The growth of visible and prominent customer services, such as those in the collective term of “gig economy” – has coincided with an increased consideration of alternative socioeconomic structures and broader political diversity, especially in the UK and to a lesser extent Australia and New Zealand. One manifestation of this change is an emerging consideration of Co-operatives and worker ownership. This may seem outside the occupational health and safety (OHS) purview of this blog but co-operatives often allow workers more input into business operations and therefore more influence on OHS standards and management. However, should this influence come from increased worker wealth or is OHS more fundamental than money?
Recently the State Secretary of the CFMEU Construction & General WA, Mike Buchan, wrote in Construction Weekly about the need for Industrial Manslaughter laws in Western Australia. There are several points made that deserve some assessment and clarification.
He starts by stating that current occupational health and safety (OHS) laws are inadequate. This may be the case, but as Nicole Rosie from WorkSafe NZ has, supposedly, said “you can’t regulate your way to safety”. What may be inadequate is people’s compliance with OHS laws, and there may be many reasons for this non-compliance – ignorance, illiteracy, lack of enforcement by government, complexity of laws and guidance, and/or a total disregard. According to Buchan, and the wider trade union movement, Industrial Manslaughter (IM) laws are supposed to fix this inadequacy.
Buchan writes that
“The penalties that are handed down, even when a builder is found guilty of negligence, have been a disgrace in the face of the extraordinary loss of life and the suffering of families left behind.”
Safety conferences rarely generate media interest unless the relevant occupational health and safety (OHS) Minister is speaking or there has been a recent workplace death or safety scandal. At the recent SafetyConnect conference held by the NSCA Foundation in Melbourne, SafetyAtWorkBlog was able to chat with the Editor of New Zealand’s SafeGuard magazine, Peter Bateman. Peter has been editing the magazine and writing about workplace health and safety for a long time and, as an outsider to the OHS profession, he has some useful perspectives on how to communicate about safe and healthy workplaces.
SAWB: Peter, great to see you at the Safety Connect conference in Melbourne, hosted by the National Safety Council of Australia Foundation. So, day one, thanks for coming over from New Zealand. You’ve been coming to safety conferences for a long time. How important are safety conferences to your magazine given that Safeguard runs its own conferences as well?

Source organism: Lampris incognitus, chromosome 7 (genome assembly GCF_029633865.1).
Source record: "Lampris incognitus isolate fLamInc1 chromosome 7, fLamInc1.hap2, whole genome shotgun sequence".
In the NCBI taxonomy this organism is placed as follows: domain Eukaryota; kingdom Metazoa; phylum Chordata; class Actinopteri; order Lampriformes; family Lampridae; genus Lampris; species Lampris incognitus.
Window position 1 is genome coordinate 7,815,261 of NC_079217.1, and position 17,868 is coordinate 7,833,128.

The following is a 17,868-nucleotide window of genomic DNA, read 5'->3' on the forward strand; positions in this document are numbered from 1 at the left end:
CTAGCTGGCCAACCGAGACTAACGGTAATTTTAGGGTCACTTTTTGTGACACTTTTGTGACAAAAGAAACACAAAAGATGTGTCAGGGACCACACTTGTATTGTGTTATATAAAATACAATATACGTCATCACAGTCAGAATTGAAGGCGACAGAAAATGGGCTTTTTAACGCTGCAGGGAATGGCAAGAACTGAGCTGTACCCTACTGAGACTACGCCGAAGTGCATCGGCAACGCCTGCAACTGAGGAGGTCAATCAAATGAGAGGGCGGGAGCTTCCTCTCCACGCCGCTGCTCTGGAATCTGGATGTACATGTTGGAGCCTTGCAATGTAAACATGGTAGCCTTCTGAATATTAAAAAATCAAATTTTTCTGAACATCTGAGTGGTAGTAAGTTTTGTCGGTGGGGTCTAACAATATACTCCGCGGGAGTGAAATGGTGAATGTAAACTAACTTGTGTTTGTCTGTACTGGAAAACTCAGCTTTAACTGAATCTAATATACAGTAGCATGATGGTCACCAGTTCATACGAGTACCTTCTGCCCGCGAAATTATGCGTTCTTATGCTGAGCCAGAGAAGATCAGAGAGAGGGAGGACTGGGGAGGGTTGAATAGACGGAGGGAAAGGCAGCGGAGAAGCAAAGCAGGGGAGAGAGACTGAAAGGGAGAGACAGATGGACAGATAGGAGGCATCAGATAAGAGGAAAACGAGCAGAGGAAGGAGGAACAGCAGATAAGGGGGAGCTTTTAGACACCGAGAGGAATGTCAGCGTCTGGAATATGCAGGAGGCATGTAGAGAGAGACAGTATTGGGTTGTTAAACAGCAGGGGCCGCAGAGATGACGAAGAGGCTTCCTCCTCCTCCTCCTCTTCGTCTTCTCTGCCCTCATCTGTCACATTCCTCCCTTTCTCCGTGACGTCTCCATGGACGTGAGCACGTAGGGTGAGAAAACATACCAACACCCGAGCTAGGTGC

PB: We’ve had the opportunity, through growing the credibility of the Safeguard brand through the magazine, that’s given us I think the trust and the credibility with readers so that when we launched the awards actually, the first event we launched way back in 2005 and then the main conference a couple of years later. And they were small, but they were successful in their own way and we’ve just been fortunate to grow them year on year, so New Zealand Workplace Health and Safety Awards have been going for 15 years and the main Safeguard National Health and Safety Conference for almost as long. Then from that we’ve managed to create some more specialist one-day conferences as well.
SAWB: I think I’ve seen a LegalSafe one.
PB: LegalSafe, which is more on the compliance side for those people who want more compliance side even though that’s not my particular area of interest. But I recognise that a lot of people are very focused on compliance and fair enough. Then more recently we’ve developed HealthyWork which started off as a way of bringing together traditional occupational health interests with the emerging wellbeing side but has really gone more into the wellbeing and psychosocial stuff as we’ve progressed. And in the last couple of years we’ve launched SafeSkills for H&S reps.
Lawyers speaking at occupational health and safety conferences can be a bit hit-and-miss. Some are interested in minute complexities of law. Others are not comfortable talking about legal technicalities with non-lawyers. The presentation also depends on what the conference delegates want, and this can differ from day to day. But sometimes, a conference hears from a lawyer who not only practices law but reads the newspapers and seems the understand the social context of their work.
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Zero Harm is hardly ever mentioned in Australia’s academic occupational health and safety (OHS) conferences, except maybe with a little snigger. But it was prominent at the NSCAV Foundation’s SafetyConnect conference in late August 2019. This was partly because this conference has more of a commercial bent compared to other conferences but also because several international speakers from Asia were able to clarify what was meant by the term.
This conference had an enviable number of prominent Asian OHS professionals and engineers. One of them Ho Siong Hin (pictured above) explained the application of Vision Zero by the Singaporean government and business community.